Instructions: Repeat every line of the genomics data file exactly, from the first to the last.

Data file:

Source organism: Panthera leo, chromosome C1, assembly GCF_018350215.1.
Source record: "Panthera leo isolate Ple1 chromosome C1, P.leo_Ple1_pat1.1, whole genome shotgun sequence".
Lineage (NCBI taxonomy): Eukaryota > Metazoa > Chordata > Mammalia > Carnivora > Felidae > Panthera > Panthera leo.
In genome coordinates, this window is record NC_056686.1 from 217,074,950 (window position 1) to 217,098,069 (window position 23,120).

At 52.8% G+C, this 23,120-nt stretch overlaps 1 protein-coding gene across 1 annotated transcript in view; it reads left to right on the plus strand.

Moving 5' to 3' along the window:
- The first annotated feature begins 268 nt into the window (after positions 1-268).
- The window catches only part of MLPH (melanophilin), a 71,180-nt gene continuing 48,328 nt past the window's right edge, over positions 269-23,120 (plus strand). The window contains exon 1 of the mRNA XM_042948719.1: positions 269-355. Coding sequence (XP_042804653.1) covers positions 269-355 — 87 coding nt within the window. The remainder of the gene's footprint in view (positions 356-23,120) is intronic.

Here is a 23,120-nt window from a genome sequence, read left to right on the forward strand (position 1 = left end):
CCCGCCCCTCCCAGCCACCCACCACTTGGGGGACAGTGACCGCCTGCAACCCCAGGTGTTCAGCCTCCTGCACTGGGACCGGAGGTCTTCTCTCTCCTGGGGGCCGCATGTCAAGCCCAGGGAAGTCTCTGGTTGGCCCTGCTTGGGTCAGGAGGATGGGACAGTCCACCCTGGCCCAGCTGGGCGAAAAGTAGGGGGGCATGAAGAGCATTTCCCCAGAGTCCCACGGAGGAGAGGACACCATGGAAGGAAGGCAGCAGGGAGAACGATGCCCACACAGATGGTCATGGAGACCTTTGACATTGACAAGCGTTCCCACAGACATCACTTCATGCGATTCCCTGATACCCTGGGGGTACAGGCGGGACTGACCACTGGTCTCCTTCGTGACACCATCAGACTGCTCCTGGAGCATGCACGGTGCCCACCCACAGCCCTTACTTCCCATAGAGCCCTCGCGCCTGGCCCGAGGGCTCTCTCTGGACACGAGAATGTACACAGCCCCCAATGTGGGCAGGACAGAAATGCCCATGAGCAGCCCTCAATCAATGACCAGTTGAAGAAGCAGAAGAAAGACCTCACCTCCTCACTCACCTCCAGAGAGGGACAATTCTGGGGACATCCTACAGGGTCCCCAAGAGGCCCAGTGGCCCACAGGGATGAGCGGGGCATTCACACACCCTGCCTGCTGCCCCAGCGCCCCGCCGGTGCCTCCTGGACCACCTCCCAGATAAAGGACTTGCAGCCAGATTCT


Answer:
Source organism: Panthera leo, chromosome C1, assembly GCF_018350215.1.
Source record: "Panthera leo isolate Ple1 chromosome C1, P.leo_Ple1_pat1.1, whole genome shotgun sequence".
Lineage (NCBI taxonomy): Eukaryota > Metazoa > Chordata > Mammalia > Carnivora > Felidae > Panthera > Panthera leo.
In genome coordinates, this window is record NC_056686.1 from 217,074,950 (window position 1) to 217,098,069 (window position 23,120).

At 52.8% G+C, this 23,120-nt stretch overlaps 1 protein-coding gene across 1 annotated transcript in view; it reads left to right on the plus strand.

Moving 5' to 3' along the window:
- The first annotated feature begins 268 nt into the window (after positions 1-268).
- The window catches only part of MLPH (melanophilin), a 71,180-nt gene continuing 48,328 nt past the window's right edge, over positions 269-23,120 (plus strand). The window contains exon 1 of the mRNA XM_042948719.1: positions 269-355. Coding sequence (XP_042804653.1) covers positions 269-355 — 87 coding nt within the window. The remainder of the gene's footprint in view (positions 356-23,120) is intronic.

Here is a 23,120-nt window from a genome sequence, read left to right on the forward strand (position 1 = left end):
CCCGCCCCTCCCAGCCACCCACCACTTGGGGGACAGTGACCGCCTGCAACCCCAGGTGTTCAGCCTCCTGCACTGGGACCGGAGGTCTTCTCTCTCCTGGGGGCCGCATGTCAAGCCCAGGGAAGTCTCTGGTTGGCCCTGCTTGGGTCAGGAGGATGGGACAGTCCACCCTGGCCCAGCTGGGCGAAAAGTAGGGGGGCATGAAGAGCATTTCCCCAGAGTCCCACGGAGGAGAGGACACCATGGAAGGAAGGCAGCAGGGAGAACGATGCCCACACAGATGGTCATGGAGACCTTTGACATTGACAAGCGTTCCCACAGACATCACTTCATGCGATTCCCTGATACCCTGGGGGTACAGGCGGGACTGACCACTGGTCTCCTTCGTGACACCATCAGACTGCTCCTGGAGCATGCACGGTGCCCACCCACAGCCCTTACTTCCCATAGAGCCCTCGCGCCTGGCCCGAGGGCTCTCTCTGGACACGAGAATGTACACAGCCCCCAATGTGGGCAGGACAGAAATGCCCATGAGCAGCCCTCAATCAATGACCAGTTGAAGAAGCAGAAGAAAGACCTCACCTCCTCACTCACCTCCAGAGAGGGACAATTCTGGGGACATCCTACAGGGTCCCCAAGAGGCCCAGTGGCCCACAGGGATGAGCGGGGCATTCACACACCCTGCCTGCTGCCCCAGCGCCCCGCCGGTGCCTCCTGGACCACCTCCCAGATAAAGGACTTGCAGCCAGATTCT